Updated to correct the attribution of a quote about Palo Alto Networks in the sixth paragraph. The quote was from an analyst, not Palo Alto's CEO.
NEW YORK (TheStreet) -- Cybersecurity stocks have taken a tumble recently on fears that the sector may have gotten ahead of itself, but analysts are seeing some good buying opportunities amidst the downturn.
"When you have six to seven straight quarters of beat-and-raise on expectations, there's naturally going to be some pull back," said senior analyst Andrew Nowinski of Piper Jaffray in an interview with TheStreet.
Analysts attribute the roughly two-month-long slide in cybersecurity stocks to several factors: the general market volatility in August, the consistent over-performance of the sector during the last year, even rumors of reverse-engineered competing products stealing market share in China.
Since June 23, the PureFunds Cyber Security ETF (HACK) - Get Report has fallen 20%, compared to the 8% slide in the S&P 500 and a 6.5% dip in the Nasdaq. Over the previous six months, however, the ETF jumped 28%, compared to an 11% climb in the Nasdaq over the same period.
One of the top picks in the sector is Palo Alto Networks (PANW) - Get Report , which reported stellar fourth quarter earnings last Wednesday, with a 59% revenue spike and more than 2,000 new customers. CEO Mark McLaughlin said during the fourth-quarter conference call that the company had taken some of these customers directly away from industry leaders Cisco (CSCO) - Get Report and Check Point (CHKP) - Get Report .
"We wouldn't see this kind of growth if spending on security products were really becoming an issue," Nowinski said. "Palo Alto is gaining both new customers and new subscriptions."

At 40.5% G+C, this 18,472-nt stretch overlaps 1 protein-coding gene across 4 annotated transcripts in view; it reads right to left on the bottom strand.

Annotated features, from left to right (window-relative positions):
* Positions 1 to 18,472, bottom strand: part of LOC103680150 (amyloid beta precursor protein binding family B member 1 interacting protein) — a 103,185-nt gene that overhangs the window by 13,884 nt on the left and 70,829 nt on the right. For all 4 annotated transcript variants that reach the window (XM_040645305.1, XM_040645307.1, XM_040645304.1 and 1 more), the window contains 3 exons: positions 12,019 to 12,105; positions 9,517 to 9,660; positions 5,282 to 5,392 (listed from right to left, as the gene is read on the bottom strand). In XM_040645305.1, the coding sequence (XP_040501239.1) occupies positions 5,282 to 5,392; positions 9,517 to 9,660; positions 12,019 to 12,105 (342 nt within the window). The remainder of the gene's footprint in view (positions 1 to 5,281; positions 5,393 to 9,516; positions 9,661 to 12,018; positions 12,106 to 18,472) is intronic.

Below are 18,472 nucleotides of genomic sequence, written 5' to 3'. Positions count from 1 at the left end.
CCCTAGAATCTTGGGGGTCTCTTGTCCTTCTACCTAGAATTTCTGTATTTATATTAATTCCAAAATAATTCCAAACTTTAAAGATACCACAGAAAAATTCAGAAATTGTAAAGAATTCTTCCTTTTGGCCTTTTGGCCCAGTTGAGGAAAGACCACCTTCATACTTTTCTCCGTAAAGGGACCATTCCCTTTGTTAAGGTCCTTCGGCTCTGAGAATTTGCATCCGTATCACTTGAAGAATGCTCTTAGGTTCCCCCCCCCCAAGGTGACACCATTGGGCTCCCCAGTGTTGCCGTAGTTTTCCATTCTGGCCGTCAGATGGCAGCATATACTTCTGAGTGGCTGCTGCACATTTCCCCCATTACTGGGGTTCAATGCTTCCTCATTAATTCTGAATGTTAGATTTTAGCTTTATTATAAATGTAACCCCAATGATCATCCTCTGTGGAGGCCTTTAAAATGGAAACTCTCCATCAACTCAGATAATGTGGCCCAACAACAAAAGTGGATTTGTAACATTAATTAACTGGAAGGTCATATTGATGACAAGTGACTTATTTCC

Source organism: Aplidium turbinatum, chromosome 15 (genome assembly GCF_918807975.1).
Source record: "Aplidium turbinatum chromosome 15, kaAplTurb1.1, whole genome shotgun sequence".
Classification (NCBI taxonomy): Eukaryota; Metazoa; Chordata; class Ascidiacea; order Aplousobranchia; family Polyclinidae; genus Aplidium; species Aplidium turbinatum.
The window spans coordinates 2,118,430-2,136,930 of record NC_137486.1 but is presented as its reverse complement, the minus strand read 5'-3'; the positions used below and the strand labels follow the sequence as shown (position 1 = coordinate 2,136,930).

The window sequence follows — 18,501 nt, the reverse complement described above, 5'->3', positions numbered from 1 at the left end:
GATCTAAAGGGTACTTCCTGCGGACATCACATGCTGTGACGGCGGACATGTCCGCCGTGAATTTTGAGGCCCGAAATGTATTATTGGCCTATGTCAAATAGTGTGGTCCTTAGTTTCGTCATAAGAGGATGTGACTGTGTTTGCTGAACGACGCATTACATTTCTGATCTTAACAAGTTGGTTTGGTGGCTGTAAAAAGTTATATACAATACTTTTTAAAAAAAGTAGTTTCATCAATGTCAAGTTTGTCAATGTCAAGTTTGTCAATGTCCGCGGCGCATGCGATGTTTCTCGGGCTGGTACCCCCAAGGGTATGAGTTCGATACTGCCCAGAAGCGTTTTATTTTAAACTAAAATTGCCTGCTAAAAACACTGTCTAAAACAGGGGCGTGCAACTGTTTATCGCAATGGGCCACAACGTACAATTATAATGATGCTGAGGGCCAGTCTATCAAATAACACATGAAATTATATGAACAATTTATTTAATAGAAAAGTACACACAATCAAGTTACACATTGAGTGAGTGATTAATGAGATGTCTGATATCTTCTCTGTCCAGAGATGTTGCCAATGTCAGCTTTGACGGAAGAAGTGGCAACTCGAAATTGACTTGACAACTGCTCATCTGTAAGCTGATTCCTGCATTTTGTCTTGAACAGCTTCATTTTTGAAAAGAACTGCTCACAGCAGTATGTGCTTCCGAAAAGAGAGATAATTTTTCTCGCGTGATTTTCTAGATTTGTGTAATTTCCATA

Shares of Palo Alto have risen 80% over the last year to around $179, but are down from a high of $197 in mid-July.
While Palo Alto is seen as a leader within the next-generation security space, with its cheery earnings lifting stocks last week throughout the sector, it's not the only cybersecurity stock worth keeping an eye on.
"We're strong on FireEye (FEYE) - Get Report , Fortinet (FTNT) - Get Report , Palo Alto and Check Point," said senior analyst Cyrus Mewawalla of London-based CM Research. "Demand for these companies is going to go up faster than analysts expect."
FireEye is perhaps the highest-profile company in the space due to its blockbuster product Mandiant, which has helped repair data breaches at Sony Pictures, Anthem and Home Depot. In true Silicon Valley fashion, its astronomical top-line growth has won it a $5.9 billion market cap despite never having turned a profit. Its shares are down 32.2% since July 18, compared to the Nasdaq's 7.7% drop over the same period.
Fortinet specializes in firewalls and so-called unified threat management, a suite of programs and services to protect computer networks from attacks. The company's pristine balance sheet is without debt, and its share price has declined 10% since mid-June, despite a revenue jump of more than 30% in the most recent quarter.
Tel Aviv-based Check Point is also debt-free and has grown its endpoint and network security businesses significantly. The company's shares have underperformed the the sector as a whole, even as the company has been buying back shares. This is notable, according to Mewawalla, since Check Point is widely considered to have industry-leading products.
Longer term, the cyber security sector is anticipating lucrative new rounds of contracts with the federal government, pending the passage of information sharing legislation currently under debate in the Senate and continued integration between the public and private cyber sectors.
"Walking the hallways out in the Pentagon, we heard many times that the next fiscal year for the federal government would be better than the last one," Palo Alto's McLaughlin said during his conference call. "That's fantastic for us, given what our technology does."